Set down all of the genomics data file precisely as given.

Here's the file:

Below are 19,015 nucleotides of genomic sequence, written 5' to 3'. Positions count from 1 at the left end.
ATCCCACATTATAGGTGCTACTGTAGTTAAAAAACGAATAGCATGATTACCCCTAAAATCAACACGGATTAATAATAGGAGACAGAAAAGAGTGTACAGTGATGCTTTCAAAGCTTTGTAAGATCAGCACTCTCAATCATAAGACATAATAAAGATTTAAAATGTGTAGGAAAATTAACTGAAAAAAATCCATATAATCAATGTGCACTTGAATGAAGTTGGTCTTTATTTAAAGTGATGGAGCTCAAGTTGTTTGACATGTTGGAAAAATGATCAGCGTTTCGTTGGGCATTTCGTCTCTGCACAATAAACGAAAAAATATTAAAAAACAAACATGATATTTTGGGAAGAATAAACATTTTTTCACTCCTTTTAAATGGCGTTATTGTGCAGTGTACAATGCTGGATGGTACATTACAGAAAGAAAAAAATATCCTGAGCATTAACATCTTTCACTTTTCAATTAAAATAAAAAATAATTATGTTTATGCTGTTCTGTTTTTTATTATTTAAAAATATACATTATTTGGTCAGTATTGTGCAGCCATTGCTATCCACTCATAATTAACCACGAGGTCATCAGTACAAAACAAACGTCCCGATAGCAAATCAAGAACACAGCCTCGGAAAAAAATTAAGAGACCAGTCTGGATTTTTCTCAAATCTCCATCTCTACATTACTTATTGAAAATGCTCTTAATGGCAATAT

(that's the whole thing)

Below are 19,015 nucleotides of genomic sequence, written 5' to 3'. Positions count from 1 at the left end.
ATCCCACATTATAGGTGCTACTGTAGTTAAAAAACGAATAGCATGATTACCCCTAAAATCAACACGGATTAATAATAGGAGACAGAAAAGAGTGTACAGTGATGCTTTCAAAGCTTTGTAAGATCAGCACTCTCAATCATAAGACATAATAAAGATTTAAAATGTGTAGGAAAATTAACTGAAAAAAATCCATATAATCAATGTGCACTTGAATGAAGTTGGTCTTTATTTAAAGTGATGGAGCTCAAGTTGTTTGACATGTTGGAAAAATGATCAGCGTTTCGTTGGGCATTTCGTCTCTGCACAATAAACGAAAAAATATTAAAAAACAAACATGATATTTTGGGAAGAATAAACATTTTTTCACTCCTTTTAAATGGCGTTATTGTGCAGTGTACAATGCTGGATGGTACATTACAGAAAGAAAAAAATATCCTGAGCATTAACATCTTTCACTTTTCAATTAAAATAAAAAATAATTATGTTTATGCTGTTCTGTTTTTTATTATTTAAAAATATACATTATTTGGTCAGTATTGTGCAGCCATTGCTATCCACTCATAATTAACCACGAGGTCATCAGTACAAAACAAACGTCCCGATAGCAAATCAAGAACACAGCCTCGGAAAAAAATTAAGAGACCAGTCTGGATTTTTCTCAAATCTCCATCTCTACATTACTTATTGAAAATGCTCTTAATGGCAATAT